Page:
Are there any other Laridian projects can you tell us about?

We do our best not to talk about what may or may not be under development here, but here are some tidbits….

The new Windows version of PocketBible is being built on a technology that will give us some interesting possibilities in the future. We’re not committing to or even talking about those at this point. Suffice to say that there’s more to this project than meets the eye.

You can expect to see a new version of the Laridian website in the relatively near future. We’re taking what I think is a unique approach to how that is implemented, but that won’t be of interest to anyone other than other Web developers. I’ll probably blog about those details when the time is right.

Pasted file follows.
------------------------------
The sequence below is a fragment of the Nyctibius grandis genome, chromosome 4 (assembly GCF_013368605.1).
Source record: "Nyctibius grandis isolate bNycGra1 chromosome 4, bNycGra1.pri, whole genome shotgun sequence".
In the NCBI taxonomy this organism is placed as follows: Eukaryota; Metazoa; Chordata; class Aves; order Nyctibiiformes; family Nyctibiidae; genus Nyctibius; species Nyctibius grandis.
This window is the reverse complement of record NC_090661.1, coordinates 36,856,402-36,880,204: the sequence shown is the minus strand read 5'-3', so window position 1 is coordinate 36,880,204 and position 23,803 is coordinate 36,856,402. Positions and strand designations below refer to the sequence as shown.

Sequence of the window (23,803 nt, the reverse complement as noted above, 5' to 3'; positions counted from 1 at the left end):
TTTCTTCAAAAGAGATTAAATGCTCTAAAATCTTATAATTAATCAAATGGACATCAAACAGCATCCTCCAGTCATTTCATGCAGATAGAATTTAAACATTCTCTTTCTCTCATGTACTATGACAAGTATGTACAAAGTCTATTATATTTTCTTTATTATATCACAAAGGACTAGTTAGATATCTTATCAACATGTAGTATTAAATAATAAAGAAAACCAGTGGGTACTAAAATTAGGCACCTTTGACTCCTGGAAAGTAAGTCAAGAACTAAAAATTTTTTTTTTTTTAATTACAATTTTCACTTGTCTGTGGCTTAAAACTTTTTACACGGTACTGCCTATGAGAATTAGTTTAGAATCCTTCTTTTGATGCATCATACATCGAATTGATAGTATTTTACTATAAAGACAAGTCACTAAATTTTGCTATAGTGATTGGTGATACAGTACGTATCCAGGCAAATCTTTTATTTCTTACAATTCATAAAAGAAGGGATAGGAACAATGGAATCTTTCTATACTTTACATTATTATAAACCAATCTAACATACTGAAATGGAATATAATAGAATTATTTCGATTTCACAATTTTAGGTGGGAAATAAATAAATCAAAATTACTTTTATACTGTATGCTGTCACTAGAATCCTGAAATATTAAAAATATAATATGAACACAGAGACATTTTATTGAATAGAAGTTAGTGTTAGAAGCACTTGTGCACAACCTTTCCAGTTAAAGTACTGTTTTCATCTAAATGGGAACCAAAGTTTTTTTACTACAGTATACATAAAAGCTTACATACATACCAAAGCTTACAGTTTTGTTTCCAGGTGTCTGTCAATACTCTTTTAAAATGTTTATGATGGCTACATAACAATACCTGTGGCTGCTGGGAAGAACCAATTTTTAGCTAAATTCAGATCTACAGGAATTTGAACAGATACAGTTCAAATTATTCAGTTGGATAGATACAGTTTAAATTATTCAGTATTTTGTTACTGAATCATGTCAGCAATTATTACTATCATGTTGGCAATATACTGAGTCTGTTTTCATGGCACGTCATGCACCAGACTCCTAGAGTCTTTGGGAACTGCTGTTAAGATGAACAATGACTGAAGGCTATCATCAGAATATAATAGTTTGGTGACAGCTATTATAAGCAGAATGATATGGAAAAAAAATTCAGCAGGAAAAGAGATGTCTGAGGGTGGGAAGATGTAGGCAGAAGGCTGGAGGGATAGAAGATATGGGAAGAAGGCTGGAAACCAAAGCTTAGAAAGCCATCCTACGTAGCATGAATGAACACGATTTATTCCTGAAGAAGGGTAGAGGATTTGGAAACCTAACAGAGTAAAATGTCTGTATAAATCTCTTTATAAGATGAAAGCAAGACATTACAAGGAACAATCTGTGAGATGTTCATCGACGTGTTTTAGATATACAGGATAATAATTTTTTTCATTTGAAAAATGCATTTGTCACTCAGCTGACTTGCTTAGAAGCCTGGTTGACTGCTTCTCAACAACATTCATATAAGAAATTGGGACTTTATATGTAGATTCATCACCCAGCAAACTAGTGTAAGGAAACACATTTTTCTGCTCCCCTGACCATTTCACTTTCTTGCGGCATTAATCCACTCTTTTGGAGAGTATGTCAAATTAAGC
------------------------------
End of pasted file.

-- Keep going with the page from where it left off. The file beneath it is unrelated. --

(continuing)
We’re looking at how we might automate some enhancements to a few existing Bibles to make them more powerful within the PocketBible ecosystem. To date this has been a torturously manual and expensive process. If we can at least semi-automate it, it will make it affordable enough to actually do.

 

How can our audience learn more about Laridian and PocketBible?

Visit our website at https://laridian.com. Like us on Facebook: @PocketBible. Contact us at support@laridian.com. Contact me directly at craigr@laridian.com.

Randy’s Conclusion

PocketBible on an Android

I’d like to thank Mr. Rairdin for this interview and for the work he’s done in Bible software publishing. He’s provided an amazing list of products and use-cases for PocketBible that are perfect for everyday use. I personally use PocketBible for Android and my Fire tablets and I’m looking forward to seeing the new Windows version.